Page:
I am calling this dish ‘ramen’ because ‘bowl of broth with things in it’ isn’t a great title for a recipe. However, this is in no way authentic ramen, and I am sure that any Japanese people would be completely horrified that I am calling it that. I have never been to Japan so I have probably never even eaten authentic Japanese food.
It is delicious though, so it’s not all bad.
I fed this to James and he gave it the thumbs up, so you can rest safe in the knowledge that is has been tested on, er, one other person. Still, it feels right for the season to me: it’s warm and fragrant, and feels quite wholesome and nourishing.
In other news, I am not such a fan of January. I know this is not scientifically true, but it does actually seem to be getting darker in the mornings rather than lighter. I was planning to do some food photography first thing today, and then realised I couldn’t because at 8am it’s still properly middle-of-the-night pitch black outside. Also, if it keeps raining like this then it’s definitely going to flood here.
Anyway, instead of moaning (okay, fine, as well as moaning), I am going to re-watch one of my favourite YouTube videos. It’s of J.K. Rowling being a goddess. The woman can do no wrong.
She’s amazing. Yes, technically watching that video was twenty minutes of procrastination, but now I feel much more positive about the world.
What were we talking about? Oh right, ramen. Or ‘ramen’.
Since this is not real ramen and there is no authenticity to be corrupted, there is no disadvantage to messing with the recipe below and using whatever you have in the fridge. Try another meat or cut it out entirely, switch it up with the vegetables, up the chilli if you like it spicy: anything goes. I’ve listed the ingredients I used as a basic guide.
If you wanted to start with raw meat, you could cook it in the broth to add flavour and make that stage of cooking longer.
This should make enough to serve two people generously.
300g cooked meat – I used pork belly, but leftover chicken would be great, and duck would be lovely
Handful of dried mushrooms (say about 10 g)
Thumb sized chunk of fresh ginger, peeled and diced
1l vegetable stock (or dashi, if you can get hold of it, which I can’t)
1 tsp miso paste
1 tsp umami paste
2 pak choi
handful of radishes
1 fresh chilli
1 large or three small spring onions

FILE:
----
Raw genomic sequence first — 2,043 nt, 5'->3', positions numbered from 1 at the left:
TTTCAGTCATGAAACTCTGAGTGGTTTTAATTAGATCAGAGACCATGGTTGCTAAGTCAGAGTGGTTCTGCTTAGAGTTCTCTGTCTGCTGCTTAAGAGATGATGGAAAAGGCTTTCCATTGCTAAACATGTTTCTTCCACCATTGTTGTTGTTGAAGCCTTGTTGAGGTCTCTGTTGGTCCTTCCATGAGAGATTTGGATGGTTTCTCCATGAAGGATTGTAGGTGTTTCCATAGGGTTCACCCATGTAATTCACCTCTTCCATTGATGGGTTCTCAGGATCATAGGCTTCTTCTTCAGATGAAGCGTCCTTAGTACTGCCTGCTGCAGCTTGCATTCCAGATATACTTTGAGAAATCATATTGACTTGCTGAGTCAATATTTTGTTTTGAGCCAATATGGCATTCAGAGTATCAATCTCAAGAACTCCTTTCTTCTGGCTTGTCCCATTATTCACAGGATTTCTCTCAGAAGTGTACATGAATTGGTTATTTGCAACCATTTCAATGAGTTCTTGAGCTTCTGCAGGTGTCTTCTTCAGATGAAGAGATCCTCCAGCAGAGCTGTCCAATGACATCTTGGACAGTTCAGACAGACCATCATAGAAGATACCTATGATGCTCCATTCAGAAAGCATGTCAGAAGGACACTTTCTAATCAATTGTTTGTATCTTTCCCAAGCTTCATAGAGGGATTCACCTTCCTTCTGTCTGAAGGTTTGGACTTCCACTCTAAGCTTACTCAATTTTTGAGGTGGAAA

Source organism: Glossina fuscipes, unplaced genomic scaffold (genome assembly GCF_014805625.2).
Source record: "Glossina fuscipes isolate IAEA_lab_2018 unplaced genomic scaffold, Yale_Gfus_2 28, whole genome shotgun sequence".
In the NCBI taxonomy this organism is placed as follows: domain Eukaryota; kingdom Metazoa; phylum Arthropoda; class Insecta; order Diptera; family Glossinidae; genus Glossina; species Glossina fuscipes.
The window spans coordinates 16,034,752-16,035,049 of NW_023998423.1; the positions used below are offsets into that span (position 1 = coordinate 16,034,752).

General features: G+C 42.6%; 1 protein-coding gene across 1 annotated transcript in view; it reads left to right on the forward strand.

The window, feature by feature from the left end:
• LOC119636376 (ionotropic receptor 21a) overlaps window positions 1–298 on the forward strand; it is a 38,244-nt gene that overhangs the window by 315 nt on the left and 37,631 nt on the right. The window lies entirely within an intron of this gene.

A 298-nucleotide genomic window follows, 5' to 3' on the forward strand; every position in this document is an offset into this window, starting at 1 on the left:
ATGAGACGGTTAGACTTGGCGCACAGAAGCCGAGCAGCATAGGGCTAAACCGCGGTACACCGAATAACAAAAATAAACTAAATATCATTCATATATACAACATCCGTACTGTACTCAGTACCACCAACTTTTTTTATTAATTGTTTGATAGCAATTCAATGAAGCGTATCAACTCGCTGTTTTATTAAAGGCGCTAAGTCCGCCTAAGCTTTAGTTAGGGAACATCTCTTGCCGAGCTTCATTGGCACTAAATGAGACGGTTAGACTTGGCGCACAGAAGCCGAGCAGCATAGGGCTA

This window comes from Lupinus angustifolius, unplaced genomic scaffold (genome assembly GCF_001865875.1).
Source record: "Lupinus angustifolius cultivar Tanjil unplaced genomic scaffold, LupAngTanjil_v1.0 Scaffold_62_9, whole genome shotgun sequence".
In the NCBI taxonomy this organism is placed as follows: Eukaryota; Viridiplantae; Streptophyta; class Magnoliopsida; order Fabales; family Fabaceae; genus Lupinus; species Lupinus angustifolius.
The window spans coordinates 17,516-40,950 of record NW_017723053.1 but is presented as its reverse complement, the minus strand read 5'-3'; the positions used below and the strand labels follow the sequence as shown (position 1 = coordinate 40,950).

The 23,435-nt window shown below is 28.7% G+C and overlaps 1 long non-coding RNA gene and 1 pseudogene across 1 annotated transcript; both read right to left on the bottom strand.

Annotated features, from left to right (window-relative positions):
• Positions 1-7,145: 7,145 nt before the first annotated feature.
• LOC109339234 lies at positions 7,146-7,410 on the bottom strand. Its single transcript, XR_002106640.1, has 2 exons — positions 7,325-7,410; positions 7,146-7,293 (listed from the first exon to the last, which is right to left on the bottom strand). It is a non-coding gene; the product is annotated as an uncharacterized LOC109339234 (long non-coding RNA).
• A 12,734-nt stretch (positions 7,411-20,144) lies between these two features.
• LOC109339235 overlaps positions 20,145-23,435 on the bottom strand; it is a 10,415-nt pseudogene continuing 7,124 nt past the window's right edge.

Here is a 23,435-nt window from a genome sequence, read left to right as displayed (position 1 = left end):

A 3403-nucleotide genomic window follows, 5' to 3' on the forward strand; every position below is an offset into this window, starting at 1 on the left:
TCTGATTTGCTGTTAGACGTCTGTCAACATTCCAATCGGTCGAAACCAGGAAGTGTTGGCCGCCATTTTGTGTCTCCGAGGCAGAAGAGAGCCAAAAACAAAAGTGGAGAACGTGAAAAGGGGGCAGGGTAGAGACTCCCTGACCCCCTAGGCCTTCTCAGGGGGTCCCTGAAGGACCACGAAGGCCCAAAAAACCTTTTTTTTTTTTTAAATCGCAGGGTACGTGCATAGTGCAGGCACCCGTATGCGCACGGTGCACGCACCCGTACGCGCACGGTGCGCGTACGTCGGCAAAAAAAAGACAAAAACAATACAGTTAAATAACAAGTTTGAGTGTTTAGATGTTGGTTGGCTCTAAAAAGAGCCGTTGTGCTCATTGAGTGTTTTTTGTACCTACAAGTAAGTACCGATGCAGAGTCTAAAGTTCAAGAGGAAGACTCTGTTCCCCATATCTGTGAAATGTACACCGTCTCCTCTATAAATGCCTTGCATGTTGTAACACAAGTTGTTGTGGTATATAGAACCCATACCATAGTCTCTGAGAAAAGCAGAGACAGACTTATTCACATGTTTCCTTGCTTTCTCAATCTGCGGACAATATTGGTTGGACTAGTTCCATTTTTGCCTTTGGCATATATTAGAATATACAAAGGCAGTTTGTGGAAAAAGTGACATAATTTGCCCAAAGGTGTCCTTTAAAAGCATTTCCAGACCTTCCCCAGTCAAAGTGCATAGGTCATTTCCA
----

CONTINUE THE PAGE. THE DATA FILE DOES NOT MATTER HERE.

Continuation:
2 nests of rice noodles (or insert your preferred noodle here)
1 tbsp soy sauce
1 tbsp sesame oil
- Put your dried mushrooms and chopped ginger in a large, deep frying pan (preferably one with a lid) and cover them with the stock. Stir in the miso paste and umami paste. Bring to a boil, then turn down the heat and simmer gently for 15 minutes with the lid on.
- While the broth is simmering, prep your pak choi by separating the leaves and the stems and slicing them. Thinly slice your radishes, chilli, and spring onions. Add the stems of your pak choi to the broth to cook. Bring a small pan of salted water to the boil, add your eggs, turn the heat down so the water is simmering gently, and cook them for 6.5 minutes – use a timer. When the time is up, immediately get the eggs out of the pan (saving the water) and run them under cold water until the shells no longer feel hot, then peel them and set aside.
- For the last 3 minutes of broth cooking time, add the sliced pak choi leaves to the stems that are in there already.
- Pop the noodles into the pan of boiling water and cook them according to pack instructions – usually only 2-3 minutes. When cooked, take them out, run them under cold water, and drain them well. By now, your broth should be nice and flavoursome. Take if off the heat, add the soy sauce and sesame oil, stir and taste. Adjust seasoning as needed. When you’re happy, put your drained noodles into the broth to warm through.
- When ready to serve, put the noodles and broth into wide, shallow bowls and top with the vegetables. Halve your eggs and add one to each bowl, and then finish with the meat and any additional garnish.